Summary: This parable teaches that people have different responses to God’s word.
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The parable of the sower appears in all three of the Synoptic Gospels—Matthew, Mark (4:1-20), and Luke (8:4-15).
1That same day Jesus went out of the house and sat by the lake. 2Such large crowds gathered around him that he got into a boat and sat in it, while all the people stood on the shore. 3Then he told them many things in parables, saying: “A farmer went out to sow his seed. 4As he was scattering the seed, some fell along the path, and the birds came and ate it up. 5Some fell on rocky places, where it did not have much soil. It sprang up quickly, because the soil was shallow. 6But when the sun came up, the plants were scorched, and they withered because they had no root. 7Other seed fell among thorns, which grew up and choked the plants. 8Still other seed fell on good soil, where it produced a crop—a hundred, sixty or thirty times what was sown. 9He who has ears, let him hear” (Matthew 13:1-9).
Seed was sown by scattering it in all directions while walking up and down the field. Fields were apparently plowed both before the seed was sown and then again after, plowing across the original furrows to cover the seeds with soil.
FOUR RESPONSES TO GOD’S WORD
The parable of the sower is one of only two parables that receive a detailed, point-by-point interpretation. One of them is the parable of the wheat and the tares later in Matthew 13 (vv. 24-30, 36-43), and the other is the parable of the sower.
18“Listen then to what the parable of the sower means: 19When anyone hears the message about the kingdom and does not understand it, the evil one comes and snatches away what was sown in his heart. This is the seed sown along the path. 20The one who received the seed that fell on rocky places is the man who hears the word and at once receives it with joy. 21But since he has no root, he lasts only a short time. When trouble or persecution comes because of the world, he quickly falls away. 22The one who received the seed that fell among the thorns is the man who hears the word, but the worries of this life and the deceitfulness of wealth choke it, making it unfruitful. 23But the one who received the seed that fell on good soil is the man who hears the word and understands it. He produces a crop, yielding a hundred, sixty or thirty times what was sown” (Matthew 13:18-23).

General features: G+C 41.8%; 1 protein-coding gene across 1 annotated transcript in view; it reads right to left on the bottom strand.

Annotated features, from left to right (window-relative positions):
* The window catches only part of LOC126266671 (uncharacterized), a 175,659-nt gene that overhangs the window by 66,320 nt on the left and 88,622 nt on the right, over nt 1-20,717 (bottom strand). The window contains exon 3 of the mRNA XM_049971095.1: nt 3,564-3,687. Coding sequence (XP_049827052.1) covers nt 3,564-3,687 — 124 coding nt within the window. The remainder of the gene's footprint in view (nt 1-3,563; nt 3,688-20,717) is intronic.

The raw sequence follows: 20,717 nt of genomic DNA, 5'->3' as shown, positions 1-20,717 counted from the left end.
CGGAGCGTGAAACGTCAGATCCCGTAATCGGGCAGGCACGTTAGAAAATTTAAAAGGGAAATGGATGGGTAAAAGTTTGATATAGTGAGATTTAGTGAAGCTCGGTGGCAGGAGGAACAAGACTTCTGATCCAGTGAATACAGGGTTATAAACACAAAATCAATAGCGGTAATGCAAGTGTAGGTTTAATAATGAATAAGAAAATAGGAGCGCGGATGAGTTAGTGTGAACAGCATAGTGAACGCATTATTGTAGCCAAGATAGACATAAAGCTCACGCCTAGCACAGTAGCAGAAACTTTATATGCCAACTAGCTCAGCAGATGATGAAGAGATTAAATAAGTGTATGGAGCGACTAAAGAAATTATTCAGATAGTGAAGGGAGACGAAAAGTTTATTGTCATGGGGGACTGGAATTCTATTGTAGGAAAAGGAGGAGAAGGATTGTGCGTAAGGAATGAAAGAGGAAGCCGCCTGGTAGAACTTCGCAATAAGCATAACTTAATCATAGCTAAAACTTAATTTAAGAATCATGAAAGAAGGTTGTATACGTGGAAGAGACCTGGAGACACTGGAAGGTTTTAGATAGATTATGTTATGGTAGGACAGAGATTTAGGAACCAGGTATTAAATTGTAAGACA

Seed = God’s WORD
Soil = people’s HEARTS
The four kinds of soil represent four different way people respond to God’s word.
1. Hard hearts – “The seed sown along the path”
“When anyone hears the message about the kingdom and does not understand it, the evil one comes and snatches away what was sown in his heart. This is the seed sown along the path” (v. 19).
The god of this age has blinded the minds of unbelievers, so that they cannot see the light of the gospel of the glory of Christ, who is the image of God (2 Corinthians 4:4).
Example: The OPPONENTS of Jesus
2. Shallow hearts – “The seed that fell on rocky places”
“The one who received the seed that fell on rocky places is the man who hears the word and at once receives it with joy. But since he has no root, he lasts only a short time. When trouble or persecution comes because of the world, he quickly falls away” (vv. 20-21).
“Conditions for farming in many areas of Israel were not favorable. In many places the terrain was uneven and rocky, with only thin layers of soil covering the rock. Seed that landed on this shallow soil would begin to germinate more quickly than seen sown in deep soil, but it couldn’t put down deep roots and had to collect what little moisture lay in that parched thin layer of earth. The sprouting seed would soon wither and die in the hot sun” (Michael J. Wilkins, Matthew, p. 475).
Then Jesus said to his disciples, “If anyone would come after me, he must deny himself and take up his cross and follow me. For whoever wants to save his life will lose it, but whoever loses his life for me will find it” (Matthew 16:24-25).
Example: The CROWDS
In the twentieth century there were more martyrs for the Christian faith worldwide that in all nineteen previous centuries of church history combined. As North America becomes increasingly post-Christian, we will see more persecution. Would you remain loyal to Christ if it became dangerous?
3. Thorny hearts – “The seed that fell among thorns”